Planes were the key to any craftsman’s equipment. Nowadays we would use routers to make mouldings in wood. In the 19th century routers did not exist and all mouldings were made with wooden moulding planes.
G Nissen has four of these ¼”, 2/8” (this is the same size I wonder why we have two) ½” and 5/8”
They cut a bead of the edge of a piece of timber. This makes it look nice and just finishes off the edge of a piece of timber. You need different sizes depending on the width and size of the timber. Beads often appear on the edges of simple door frames
Ovulo moulding planes
Georg Nissen had several of these planes which create a very popular moulding for skirtings and frames in one go. Moulding planes cannot be too large as they would then become to difficult to be pushed by a craftsman.
Georg Nissen leaves us two marked ½” and 5/8” planes. The 5/8” plane has the two right angled diagonal lines on the foot to orientate the plane on the stock.
Hollow and rounds planes
These planes come in a variety of sizes and can be used to make any mouldings. By combining the hollow and rounds with his other planes he could have made a huge selection of shapes.
See the book “Mouldings In Practice” by Matthew Sheldon Bickford, which shows how they were used.
Below is a image of a complete set of hollow and round planes, as would be necessary for a furniture maker. But craftsmen like Georg Nissen making houses would not have need anything like this many.
He had three of each including a matched pair (hollow and rounds) of No 14s (1”) and No 16 (1 ¼”)
These are another critical element to making mouldings. They cut rebates (square shoulders) from wood and as the blade is slightly larger than the sole they can cut up to an edge whereas a normal plane can only plane a bare piece of timber where the plane is wider than the piece of timber.
Georg Nissen had three of these planes 7/8”, 1 ½” AND 1 ¾”. Obviously the wider planes are for wider cuts. His 1 ½” plane has two 7/8” holes in it to take the width fence as you can see from the picture above- see the far plane in this shot.
Tongue and Groove
Georg Nissen has a matched pair, as one must. One plane makes the groove and the other the corresponding tongue. These were critical for enabling carpenters to join smaller widths of timber to each other to make a wider piece of timber. This method would be necessary for making the fields (central part) of doors for instance.
This plane was used to scrub down rough timber so that it could be planed flat. These days saw mills plane timber to precise dimensions and this plane is seldom used. However in Georg Nissen’s day this plane was critical to clean up his raw timber in order to plane it.
Scrub planes are narrow with rounded blades. They are narrow so that you can push them. However, they take off a lot of material fast.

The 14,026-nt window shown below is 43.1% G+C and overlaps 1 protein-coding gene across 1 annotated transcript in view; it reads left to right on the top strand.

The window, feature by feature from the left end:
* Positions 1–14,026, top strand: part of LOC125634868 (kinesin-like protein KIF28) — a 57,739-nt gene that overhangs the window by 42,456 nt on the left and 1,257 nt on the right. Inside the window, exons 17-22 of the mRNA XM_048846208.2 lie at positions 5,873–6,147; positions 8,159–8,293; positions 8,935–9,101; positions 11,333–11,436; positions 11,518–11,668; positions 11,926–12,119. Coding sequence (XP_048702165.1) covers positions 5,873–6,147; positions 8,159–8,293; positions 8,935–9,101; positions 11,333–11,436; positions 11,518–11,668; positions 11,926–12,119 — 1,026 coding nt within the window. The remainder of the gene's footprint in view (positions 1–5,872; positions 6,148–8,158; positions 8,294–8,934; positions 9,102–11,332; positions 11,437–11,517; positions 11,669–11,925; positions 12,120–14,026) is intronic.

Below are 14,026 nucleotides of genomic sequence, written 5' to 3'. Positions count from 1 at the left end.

The one in Georg Nissen’s box is a very old handmade one and one that predates his visit to America. It looks as if it was made in the 18th century using a German design. I think that he took this plane to America with him, perhaps as a present given him on his departure from Norway.
The one in the box was missing its blade and unable to be used, so I built a copy in order to use one and see how it operated. Mine is the one below. I replaced the blade and wedge of the old one as both were missing. The bottom is very worn to an angle (not flat but at a bevel) almost certainly from much hard work.
See a modern scrub plane in use: https://www.youtube.com/watch?v=6osskqppymU
The Jack plane
A jack plane is the general-purpose bench plane, used for general smoothing of edges and sizing timber to the correct size. Jack planes are usually about 12–15 inches long. When preparing stock, the jack plane is used after the scrub plane and before the jointer plane and smoothing plane. The name is related to the saying "jack of all trades" as jack planes can be made to perform some of the work of both smoothing and jointer planes, especially on smaller pieces of work.
Georg Nissen’s jack plane is 16 ins long (40cms)
The handle of a wooden jack plane is a tote peg that fits the hand nicely. See the image below: the Jack plane at the top and jointer on the bottom.
The jointer plane
The jointer plane is used to flatten the face of a board. Its long length is designed to 'ride over' the undulations of an uneven surface, skimming off the peaks, gradually creating a flat surface. In thicknessing or preparing rough stock, the jointer plane is usually preceded by the jack plane and followed by the smoothing plane
Jointer planes are typically 20 to 24 inches (510 to 610 mm) long
Georg Nissen’s jointer is 22 ins long (56 cms)
The handle of wooden jointer planes as this one is are enclosed like a saw, see above.